The Queen has been presented by the South Atlantic Medal Association with a unique Golden Jubilee gift of a pair of specially made gold medallions which accompanied the recent pilgrimage of 200 SAMA veterans to the Falkland Islands.
There, they were taken to several of the battle sites and also on a routine sortie by a Royal Air Force Tornado. So, when they were handed to the Queen at an audience in Buckingham Palace (on Wednesday, November 27th), they had already travelled nearly 20,000 miles.
SAMA's gift is "to honour the Queen as a South Atlantic Force mother during her Golden Jubilee year, which coincided with the 20th anniversary of the restoration of her sovereignty to the inhabitants and territory of the Falkland Islands".
Her son, the Duke of York, who served as a front-line Royal Navy helicopter pilot during the Falklands War, was one of the veterans who returned there recently.
The medallions, which bear the obverse and reverse images of the 1982 South Atlantic Medal struck by the Royal Mint, were given to the Queen by three leaders of SAMA ? the Chairman and founder member, Doctor Rick Jolly, whose medical teams saved many lives, both British and Argentine; SAMA Secretary, Denzil Connick, severely wounded on Mount Longdon; and Lieutenant Colonel Tony Davies, treasurer and formerly of the Welsh Guards; accompanied by the Falkland Islands Government Representative, Miss Sukey Cameron.
Islander-veteran bonds strengthened The Queen was also presented with a picture album of the pilgrimage, including photographs of the Duke of York. She was clearly delighted with the gifts, showing such great interest that the audience lasted twice as long as they normally do. She was amused when Dr Jolly jocularly told her the Task Force went to the Falklands in 1982 to restore to their rightful place the many portraits of the Queen taken down by the Argentine invaders at gunpoint from the homes and other buildings of the intensely patriotic Islanders. "I never thought of it that way", the Queen remarked.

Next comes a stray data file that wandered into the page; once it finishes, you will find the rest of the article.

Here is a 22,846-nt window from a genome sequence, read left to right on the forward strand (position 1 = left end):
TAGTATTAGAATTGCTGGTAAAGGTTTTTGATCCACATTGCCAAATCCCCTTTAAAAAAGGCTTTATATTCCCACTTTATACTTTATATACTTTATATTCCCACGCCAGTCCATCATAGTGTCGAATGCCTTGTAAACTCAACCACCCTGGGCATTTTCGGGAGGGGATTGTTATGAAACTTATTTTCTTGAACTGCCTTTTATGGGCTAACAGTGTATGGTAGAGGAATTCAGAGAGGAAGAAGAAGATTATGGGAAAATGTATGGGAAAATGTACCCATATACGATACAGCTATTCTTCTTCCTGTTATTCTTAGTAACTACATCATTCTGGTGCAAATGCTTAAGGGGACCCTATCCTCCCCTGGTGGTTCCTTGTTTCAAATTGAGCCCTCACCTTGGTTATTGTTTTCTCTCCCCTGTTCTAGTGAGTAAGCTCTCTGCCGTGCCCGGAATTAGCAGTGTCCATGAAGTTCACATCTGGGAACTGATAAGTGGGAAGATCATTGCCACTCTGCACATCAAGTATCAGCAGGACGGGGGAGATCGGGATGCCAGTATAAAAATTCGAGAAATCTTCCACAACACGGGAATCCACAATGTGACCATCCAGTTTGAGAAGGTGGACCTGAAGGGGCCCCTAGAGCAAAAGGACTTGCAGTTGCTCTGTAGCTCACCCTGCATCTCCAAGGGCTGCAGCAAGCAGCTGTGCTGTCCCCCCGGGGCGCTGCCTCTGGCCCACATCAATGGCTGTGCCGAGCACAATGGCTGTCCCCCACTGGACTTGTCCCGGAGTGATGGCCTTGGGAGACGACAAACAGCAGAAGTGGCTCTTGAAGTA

Miss Cameron told her of the close bond between Islanders and the men who liberated them ? a bond strengthened even more by the recent visit. The Queen was again assured she would receive a wonderful welcome if she could visit the Falklands. Sukey Cameron told her that Air 2000 which flew the veterans to the Islands also has a 90-seat executive jet!
The Queen's gold medallions match the silver SAMA medallions presented during the pilgrimage by SAMA to the Islanders to acknowledge their fortitude, courage and resistance to invasion.
This remarkable rapport between Islander and serviceman was emphasised by Rick Jolly and Denzil Connick at the Falklands Government Office in London before they went to the Palace. Dr Jolly said:"SAMA is tied in forever with the Islands, where we have our own branch. It is our mission to create and maintain strong links with the Islands, and the pilgrimage has just shown that".
Denzil Connick said: "Those links are now much stronger because of the pilgrimage. Lots of new friendships were made and old friendships renewed".
Miss Cameron said: "From the Islanders' point of view, the importance of the pilgrimage was that many felt guilt about what happened in 1982 when servicemen lost their lives, so these friendships have helped the Islanders as much as the veterans".
Many of the veterans had not previously known of the Islanders' passive and active resistance to their invaders, a few of them fighting alongside the soldiers and others driving ammunition and other supplies to the front line and bringing back wounded. SAMA says many new personal stories of the war which are only now emerging are to be collected and published in a commemorative book.
Rick Jolly revealed that while the veterans took many gifts to the Islanders, they brought back much heavier luggage ? mostly stones and pieces of Falklands' earth from the battlefields where they fought 20 years ago.
Harold Briley, (MP) London